This is a contributed column by A.T. Kearney's Bahige El-Rayes and Alexandre Terseleer. El-Rayes is a partner in the consumer and retail practice and Terseleer is a manager in the PE/M&A practice of global strategy and management firm A.T. Kearney. Views are the authors' own.
Last year saw a $100 billion drop (approximately 20%) in total Merger & Acquisition (M&A) volume in the consumer packaged goods (CPG) and retail sectors, leaving observers wondering what exactly was responsible for the decline, and if those forces will re-manifest themselves this year.
Both questions are answered in Fortifying Before the Storm, the fourth edition of the A.T. Kearney Consumer & Retail M&A Report. The report's conclusions are based on a proprietary analysis of M&A transactional data and more than 100 C-level CPG, retail, and private equity (PE) executives' answers to crucial strategic and financial questions, analysis of Dealogic transaction data from 2007 to 2018, and conversations and analysis between over 10 A.T. Kearney partners and principals.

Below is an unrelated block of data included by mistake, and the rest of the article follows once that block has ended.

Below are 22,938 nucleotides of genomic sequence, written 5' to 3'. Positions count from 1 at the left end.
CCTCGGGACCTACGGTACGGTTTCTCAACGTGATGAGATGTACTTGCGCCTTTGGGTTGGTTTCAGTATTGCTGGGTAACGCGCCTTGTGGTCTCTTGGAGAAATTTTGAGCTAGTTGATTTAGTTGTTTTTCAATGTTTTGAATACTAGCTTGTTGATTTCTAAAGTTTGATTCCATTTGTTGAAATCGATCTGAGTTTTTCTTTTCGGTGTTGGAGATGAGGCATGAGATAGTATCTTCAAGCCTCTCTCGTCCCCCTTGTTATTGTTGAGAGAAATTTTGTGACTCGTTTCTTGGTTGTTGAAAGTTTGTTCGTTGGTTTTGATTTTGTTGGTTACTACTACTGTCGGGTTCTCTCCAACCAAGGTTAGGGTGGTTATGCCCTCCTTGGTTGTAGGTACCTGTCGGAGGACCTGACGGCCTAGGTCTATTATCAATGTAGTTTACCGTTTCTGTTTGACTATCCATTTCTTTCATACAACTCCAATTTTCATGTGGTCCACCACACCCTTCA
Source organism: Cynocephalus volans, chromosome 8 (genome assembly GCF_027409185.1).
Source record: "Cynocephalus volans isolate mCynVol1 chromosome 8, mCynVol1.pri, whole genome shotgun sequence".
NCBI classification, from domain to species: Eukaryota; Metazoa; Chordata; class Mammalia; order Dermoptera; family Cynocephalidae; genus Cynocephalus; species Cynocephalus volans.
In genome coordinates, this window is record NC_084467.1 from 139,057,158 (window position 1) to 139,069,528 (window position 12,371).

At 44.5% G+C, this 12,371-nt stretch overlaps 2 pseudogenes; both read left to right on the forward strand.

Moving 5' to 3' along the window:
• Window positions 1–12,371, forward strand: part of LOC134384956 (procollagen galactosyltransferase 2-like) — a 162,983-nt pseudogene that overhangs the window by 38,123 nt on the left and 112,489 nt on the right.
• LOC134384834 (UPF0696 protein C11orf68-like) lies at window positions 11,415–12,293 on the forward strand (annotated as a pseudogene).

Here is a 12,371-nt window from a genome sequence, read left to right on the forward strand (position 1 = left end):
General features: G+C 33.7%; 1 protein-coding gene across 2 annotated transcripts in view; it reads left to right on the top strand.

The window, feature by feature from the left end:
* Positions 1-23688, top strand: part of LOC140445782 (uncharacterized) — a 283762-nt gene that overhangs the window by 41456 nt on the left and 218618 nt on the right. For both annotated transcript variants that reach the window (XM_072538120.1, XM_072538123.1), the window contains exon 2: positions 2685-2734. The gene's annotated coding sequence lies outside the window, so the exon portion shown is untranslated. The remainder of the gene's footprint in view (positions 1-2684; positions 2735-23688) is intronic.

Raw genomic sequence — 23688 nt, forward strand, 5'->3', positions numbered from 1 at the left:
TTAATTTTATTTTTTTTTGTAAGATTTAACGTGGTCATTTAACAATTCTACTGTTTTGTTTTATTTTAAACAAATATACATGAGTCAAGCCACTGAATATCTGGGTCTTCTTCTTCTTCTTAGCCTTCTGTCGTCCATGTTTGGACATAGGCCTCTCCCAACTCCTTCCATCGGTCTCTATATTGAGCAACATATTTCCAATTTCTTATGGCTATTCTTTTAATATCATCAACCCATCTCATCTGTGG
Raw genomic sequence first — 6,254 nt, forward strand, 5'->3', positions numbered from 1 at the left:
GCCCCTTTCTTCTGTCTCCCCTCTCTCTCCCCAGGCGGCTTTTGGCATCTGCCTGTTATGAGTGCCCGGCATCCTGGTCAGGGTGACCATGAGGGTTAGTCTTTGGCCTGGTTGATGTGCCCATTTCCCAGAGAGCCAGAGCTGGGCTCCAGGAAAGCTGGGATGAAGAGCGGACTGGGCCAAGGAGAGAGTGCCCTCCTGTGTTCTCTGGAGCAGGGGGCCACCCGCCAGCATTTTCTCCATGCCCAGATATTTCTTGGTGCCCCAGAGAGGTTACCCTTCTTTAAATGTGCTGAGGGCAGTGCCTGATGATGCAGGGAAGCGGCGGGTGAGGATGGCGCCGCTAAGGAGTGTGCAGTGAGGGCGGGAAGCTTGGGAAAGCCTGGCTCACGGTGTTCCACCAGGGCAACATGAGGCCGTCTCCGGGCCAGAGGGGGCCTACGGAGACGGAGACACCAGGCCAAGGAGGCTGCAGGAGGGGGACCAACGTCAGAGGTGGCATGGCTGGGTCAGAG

Legacy players are under attack, frequently losing market share to smaller and more nimble players, able to capture much of the industry's growth. As a result, incumbent retail/CPG companies are starting to reexamine their portfolios.
Even after a decade of megadeals, the portfolios of several CPG companies are still not as fortified as they should be, especially with the possibility of a recession or other significant economic correction, looming in the horizon. The realization that they are missing critical capabilities in their portfolio — in digital, e-commerce, or supply chain — is forcing companies to shift their focus away from scale and on to building critical capabilities.
This shift in strategic mindset explains the rapid re-focus of M&A targeting toward more disruptive, but also often smaller and younger, companies and away from mega-deals in which one incumbent buys another. Large deals still remain relevant, but only for high-quality assets.
All of this has lead CPG and retail companies to understand that they need to look at M&A differently. Three key themes emerge from A.T. Kearney's analysis: